I didnít act at all prior to university, but I appreciated theatre and I loved going to the movies when I was younger. My parents exposed my sister and I to the theatre and to films from a pretty early age. Iím very fortunate for that. When I went to university (University of British Columbia) I wasnít sure what I wanted to focus on. I had wanted to take an acting class for some time so decided to try my hand at it. I auditioned and didnít get in at first. I tried again, got in and loved it. I ended up getting a degree in theatre and continued my training at the Atlantic Theatre Company in NY for a bit and then got my post grad from the London Academy of Music and Dramatic Art in London. You probably got that from the name.


What got you into directing eventually?


When I was at university I took a theatre directing class and really enjoyed it. It was a lot of work but it was really fascinating having to look at the whole picture in both a broad sense and also in an extremely detailed way. Certainly different than as an actor when mostly looking at a script through your character. I also appreciated collaborating with the writer and actors in a way that was different than what I had experienced as an actor. After that experience I directed a couple of one acts that Kris (writer of Funeral Day) wrote and we took the show on tour. I directed a few more smaller theatre things, but then didnít direct anything for a number of years. I then decided to produce and direct a short film that I acted in as well. I wasnít really convinced that I should be acting and directing at the same time, but I had a really great crew and felt comfortable taking on both roles because I knew I had good people around to help guide me when needed. Thatís the longer answer.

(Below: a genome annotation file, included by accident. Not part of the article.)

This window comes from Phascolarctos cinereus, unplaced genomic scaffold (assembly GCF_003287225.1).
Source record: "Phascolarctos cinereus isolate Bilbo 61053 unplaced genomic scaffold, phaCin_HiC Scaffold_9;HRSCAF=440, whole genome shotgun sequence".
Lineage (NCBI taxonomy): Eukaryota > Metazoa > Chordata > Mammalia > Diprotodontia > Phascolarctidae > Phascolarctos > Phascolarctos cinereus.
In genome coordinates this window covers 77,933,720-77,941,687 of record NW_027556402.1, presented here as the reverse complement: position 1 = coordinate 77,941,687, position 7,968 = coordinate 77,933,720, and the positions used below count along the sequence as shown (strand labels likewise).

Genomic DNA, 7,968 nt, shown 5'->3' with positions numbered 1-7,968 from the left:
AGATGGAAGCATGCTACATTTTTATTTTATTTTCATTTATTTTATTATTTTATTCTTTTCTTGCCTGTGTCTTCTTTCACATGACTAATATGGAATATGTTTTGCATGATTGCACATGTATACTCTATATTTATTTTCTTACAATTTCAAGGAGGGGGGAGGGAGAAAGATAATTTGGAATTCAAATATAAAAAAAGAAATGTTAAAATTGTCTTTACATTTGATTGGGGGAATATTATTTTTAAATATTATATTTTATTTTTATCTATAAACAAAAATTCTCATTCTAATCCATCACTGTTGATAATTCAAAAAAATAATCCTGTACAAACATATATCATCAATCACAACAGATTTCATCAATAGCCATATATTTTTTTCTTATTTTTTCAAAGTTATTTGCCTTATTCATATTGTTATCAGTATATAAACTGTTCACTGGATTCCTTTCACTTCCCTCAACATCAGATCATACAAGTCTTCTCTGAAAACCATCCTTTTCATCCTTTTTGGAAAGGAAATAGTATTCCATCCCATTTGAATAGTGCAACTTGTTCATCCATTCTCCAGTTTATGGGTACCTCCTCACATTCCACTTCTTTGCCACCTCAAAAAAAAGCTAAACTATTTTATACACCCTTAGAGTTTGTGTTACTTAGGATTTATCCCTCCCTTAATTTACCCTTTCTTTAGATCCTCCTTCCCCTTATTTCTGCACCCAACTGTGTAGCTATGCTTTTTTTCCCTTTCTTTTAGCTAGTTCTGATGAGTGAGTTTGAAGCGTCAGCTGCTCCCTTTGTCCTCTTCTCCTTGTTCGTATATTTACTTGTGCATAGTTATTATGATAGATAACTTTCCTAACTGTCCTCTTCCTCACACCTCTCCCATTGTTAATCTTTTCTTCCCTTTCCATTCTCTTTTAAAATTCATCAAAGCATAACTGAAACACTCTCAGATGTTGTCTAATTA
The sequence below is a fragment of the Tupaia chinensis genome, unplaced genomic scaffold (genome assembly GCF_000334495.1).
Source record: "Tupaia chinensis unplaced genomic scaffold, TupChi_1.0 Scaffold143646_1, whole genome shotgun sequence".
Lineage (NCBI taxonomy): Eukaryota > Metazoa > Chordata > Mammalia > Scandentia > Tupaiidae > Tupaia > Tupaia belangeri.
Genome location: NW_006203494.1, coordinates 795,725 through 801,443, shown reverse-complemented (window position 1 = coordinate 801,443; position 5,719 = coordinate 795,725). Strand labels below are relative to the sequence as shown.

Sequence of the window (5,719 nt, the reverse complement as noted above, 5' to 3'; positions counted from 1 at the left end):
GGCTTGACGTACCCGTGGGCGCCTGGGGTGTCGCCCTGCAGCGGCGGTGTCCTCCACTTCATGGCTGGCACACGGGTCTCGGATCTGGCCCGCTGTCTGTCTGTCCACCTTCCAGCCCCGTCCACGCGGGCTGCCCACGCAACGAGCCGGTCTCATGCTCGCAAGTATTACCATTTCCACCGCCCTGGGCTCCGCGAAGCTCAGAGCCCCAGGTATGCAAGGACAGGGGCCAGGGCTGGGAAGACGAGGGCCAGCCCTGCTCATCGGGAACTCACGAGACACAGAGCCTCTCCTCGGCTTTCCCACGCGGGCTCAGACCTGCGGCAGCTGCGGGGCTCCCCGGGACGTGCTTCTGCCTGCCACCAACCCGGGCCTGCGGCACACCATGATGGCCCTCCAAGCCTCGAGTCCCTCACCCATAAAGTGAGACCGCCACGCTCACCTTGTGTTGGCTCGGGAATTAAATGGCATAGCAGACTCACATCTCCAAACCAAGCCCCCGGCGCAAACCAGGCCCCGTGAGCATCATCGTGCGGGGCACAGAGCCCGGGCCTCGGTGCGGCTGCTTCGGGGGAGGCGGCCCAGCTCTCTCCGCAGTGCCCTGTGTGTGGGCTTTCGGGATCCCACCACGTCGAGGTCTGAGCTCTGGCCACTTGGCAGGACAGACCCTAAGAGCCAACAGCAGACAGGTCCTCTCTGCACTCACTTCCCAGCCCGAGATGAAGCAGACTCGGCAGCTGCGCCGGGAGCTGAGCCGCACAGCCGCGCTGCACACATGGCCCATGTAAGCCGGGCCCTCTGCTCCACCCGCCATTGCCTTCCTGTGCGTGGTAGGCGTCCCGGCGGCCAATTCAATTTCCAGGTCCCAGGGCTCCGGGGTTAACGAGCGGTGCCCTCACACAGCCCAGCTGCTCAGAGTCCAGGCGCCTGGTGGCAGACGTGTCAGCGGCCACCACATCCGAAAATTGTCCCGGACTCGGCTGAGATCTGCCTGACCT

The short answer is that I got into directing so I could have more control.


Actors, filmmakers, whoever else who inspire you?


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There are a lot of people - actors, filmmakers, artists, musicians - who inspire me so Iíll just list a bunch and be upset with myself later for leaving out so many. Philip Seymour Hoffman, Michael Fassbender, Cate Blanchett, Woody Harrelson, Carey Mulligan, Michelle Williams, Michael Stuhlbarg, Michael Shannon, Chiwetel Ejiofor, Sam Rockwell, Adrian Lester, Frances McDormand, Tilda Swinton, Naomie Harris, Zach Galifianakis, Matthias Schoenaerts, Michel Gondry, Barry Jenkins, Paul Thomas Anderson, Julie Taymor, Dee Rees, Alejandro G. IŮŠrritu, Derek Cianfrance, Rachel Morrison, Emmanuel Lubezki, Basquiat, Brendan Monroe, Sigur Ros, Shara Nova (My Brightest Diamond), Sufjan Stevens, Radiohead, Enigk, Prince, Jonathan Safran Foer. Iím also inspired by the actors in Funeral Day and Iím not just saying that. Getting to work with such talented people kept me on my toes. I had to keep up. And that goes for people on the other side of the camera as well.


Your favourite movies?


Festen (The Celebration), Eternal Sunshine of the Spotless Mind, Moonlight, Fargo, Punch Drunk Love and many of PT Andersonís films - to name but a few.


Your/your movie's website, Facebook, whatever else?,,,, Instagram = @FuneralDayMovie & @TheJonWeinberg


Anything else you're dying to mention and I have merely forgotten to ask?


Iíve probably already said too much. Thanks so much for having me do this!


Thanks for the interview!


© by Mike Haberfelner

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Robots and rats,
demons and potholes,
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shopping mall Santas,
love and death and everything in between,
Tales to Chill
Your Bones to

is all of that.


Tales to Chill
Your Bones to
a collection of short stories and mini-plays
ranging from the horrific to the darkly humourous,
from the post-apocalyptic
to the weirdly romantic,
tales that will give you a chill and maybe a chuckle, all thought up by
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screenwriter and film reviewer
Michael Haberfelner.


Tales to Chill
Your Bones to

the new anthology by
Michael Haberfelner


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directed by
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written by